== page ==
Imagine a seed treatment that uses a “smart” fertilizer to deliver nutrients selectively to a crop while avoiding uptake by a weed, or one that delivers an agrochemical to a pest while avoiding any effect on the crop or other species.
Ottawa’s Maria DeRosa is working on doing just that. The Carleton University researcher recently received a 2021 Bayer Grants4Ag award for her work using short stretches of DNA called aptamers to make agriculture more sustainable.
DeRosa is developing biosensors and “smart” materials based on aptamers — short synthetic DNA or RNA sequences that specifically bind to a diverse variety of targets from small molecules to whole cells.
Her goal is to discover new aptamer sequences, understand their binding properties and apply them to help solve problems in a wide range of fields, including health, environment and agriculture.
“One of the projects that we have relates to the idea that an aptamer could recognize a root exudate, and use that as a trigger for the release of, say, a fertilizer, or an herbicide or a pesticide,” she says.
“We’ve already been able to show that we can find an aptamer that could recognize a specific root exudate in wheat and canola that is linked to the need for nitrogen. The plant is already releasing this exudate, so the aptamer could theoretically become part of a seed coating that responds to the presence of this signal, releasing nitrogen fertilizer only when the plant needs it.”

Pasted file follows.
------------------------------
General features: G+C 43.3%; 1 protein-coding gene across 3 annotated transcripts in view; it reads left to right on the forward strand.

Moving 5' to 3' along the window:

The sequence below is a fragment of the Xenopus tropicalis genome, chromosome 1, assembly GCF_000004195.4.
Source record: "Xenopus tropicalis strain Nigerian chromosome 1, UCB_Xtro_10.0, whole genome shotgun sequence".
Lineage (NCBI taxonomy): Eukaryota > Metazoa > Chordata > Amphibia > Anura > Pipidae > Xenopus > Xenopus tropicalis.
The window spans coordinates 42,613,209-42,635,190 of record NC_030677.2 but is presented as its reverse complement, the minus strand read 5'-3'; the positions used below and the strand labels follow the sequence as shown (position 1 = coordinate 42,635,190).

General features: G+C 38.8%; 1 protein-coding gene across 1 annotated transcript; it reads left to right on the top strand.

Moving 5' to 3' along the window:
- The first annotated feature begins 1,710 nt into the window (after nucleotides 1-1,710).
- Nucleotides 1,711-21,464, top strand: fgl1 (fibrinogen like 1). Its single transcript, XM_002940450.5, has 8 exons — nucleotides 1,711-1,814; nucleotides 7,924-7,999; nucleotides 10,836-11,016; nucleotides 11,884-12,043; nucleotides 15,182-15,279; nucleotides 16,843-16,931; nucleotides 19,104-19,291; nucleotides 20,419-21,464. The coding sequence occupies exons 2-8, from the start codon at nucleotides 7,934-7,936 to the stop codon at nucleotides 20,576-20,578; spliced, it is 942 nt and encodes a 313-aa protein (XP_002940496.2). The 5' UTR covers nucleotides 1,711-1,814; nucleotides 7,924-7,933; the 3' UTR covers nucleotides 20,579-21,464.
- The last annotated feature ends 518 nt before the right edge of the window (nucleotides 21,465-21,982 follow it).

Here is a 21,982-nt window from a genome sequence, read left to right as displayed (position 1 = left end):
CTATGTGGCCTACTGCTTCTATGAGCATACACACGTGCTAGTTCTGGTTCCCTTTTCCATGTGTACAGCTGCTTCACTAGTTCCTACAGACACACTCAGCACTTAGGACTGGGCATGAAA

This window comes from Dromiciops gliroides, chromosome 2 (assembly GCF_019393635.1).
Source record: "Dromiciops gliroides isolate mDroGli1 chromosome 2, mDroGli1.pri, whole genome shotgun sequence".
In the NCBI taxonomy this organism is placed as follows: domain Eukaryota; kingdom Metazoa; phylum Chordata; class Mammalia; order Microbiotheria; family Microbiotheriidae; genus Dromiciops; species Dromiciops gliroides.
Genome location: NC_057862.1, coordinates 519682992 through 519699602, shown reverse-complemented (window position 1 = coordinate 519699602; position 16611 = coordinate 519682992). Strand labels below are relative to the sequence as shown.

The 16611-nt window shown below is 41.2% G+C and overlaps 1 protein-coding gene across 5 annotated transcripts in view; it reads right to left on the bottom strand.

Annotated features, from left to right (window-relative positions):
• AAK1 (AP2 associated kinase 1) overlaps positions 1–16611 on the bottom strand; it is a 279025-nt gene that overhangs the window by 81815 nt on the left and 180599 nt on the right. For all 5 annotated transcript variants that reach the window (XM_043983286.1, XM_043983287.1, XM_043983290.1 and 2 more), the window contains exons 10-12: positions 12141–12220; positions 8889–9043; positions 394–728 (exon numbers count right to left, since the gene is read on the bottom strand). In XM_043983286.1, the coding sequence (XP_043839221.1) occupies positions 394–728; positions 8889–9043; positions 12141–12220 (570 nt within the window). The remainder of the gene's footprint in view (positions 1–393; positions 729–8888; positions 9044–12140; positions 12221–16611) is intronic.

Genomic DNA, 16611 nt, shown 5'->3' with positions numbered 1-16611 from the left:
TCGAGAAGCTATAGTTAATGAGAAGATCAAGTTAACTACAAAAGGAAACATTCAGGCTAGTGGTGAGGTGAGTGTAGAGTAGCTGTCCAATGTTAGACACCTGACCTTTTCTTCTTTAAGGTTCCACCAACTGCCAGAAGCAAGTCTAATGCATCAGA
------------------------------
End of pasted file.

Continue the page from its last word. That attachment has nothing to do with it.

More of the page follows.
DeRosa has been inspired by work done by renowned Agriculture and Agrifood Canada researcher Carlos Monreal, and also by chemist and Nobel Laureate Roald Hoffman, who wrote an article called “DNA as Clay” that has fueled her quest to discover more about aptamers. Hoffman wrote that DNA could “allow human beings to sculpt something new, perhaps beautiful, perhaps useful, certainly unnatural” if chemists looked beyond the genetic view of DNA.
“I got hooked on that idea and still am,” DeRosa says.
DeRosa and Monreal’s team has already developed a prototype of a smart fertilizer and are beginning field trials. It’s only the beginning of what she says could be a revolution in crop protection products, including seed-applied ones. Her recent recognition by Bayer is helping to raise the profile of her work and take it to new heights.
“People in agriculture have been so open to these ideas, these really novel technologies, and to applying them in all kinds of ways. There’s a false perception among the public that agriculture is kind of old-fashioned and slow to change. That’s not at all true. Agriculture is ripe for innovation and this is the proof.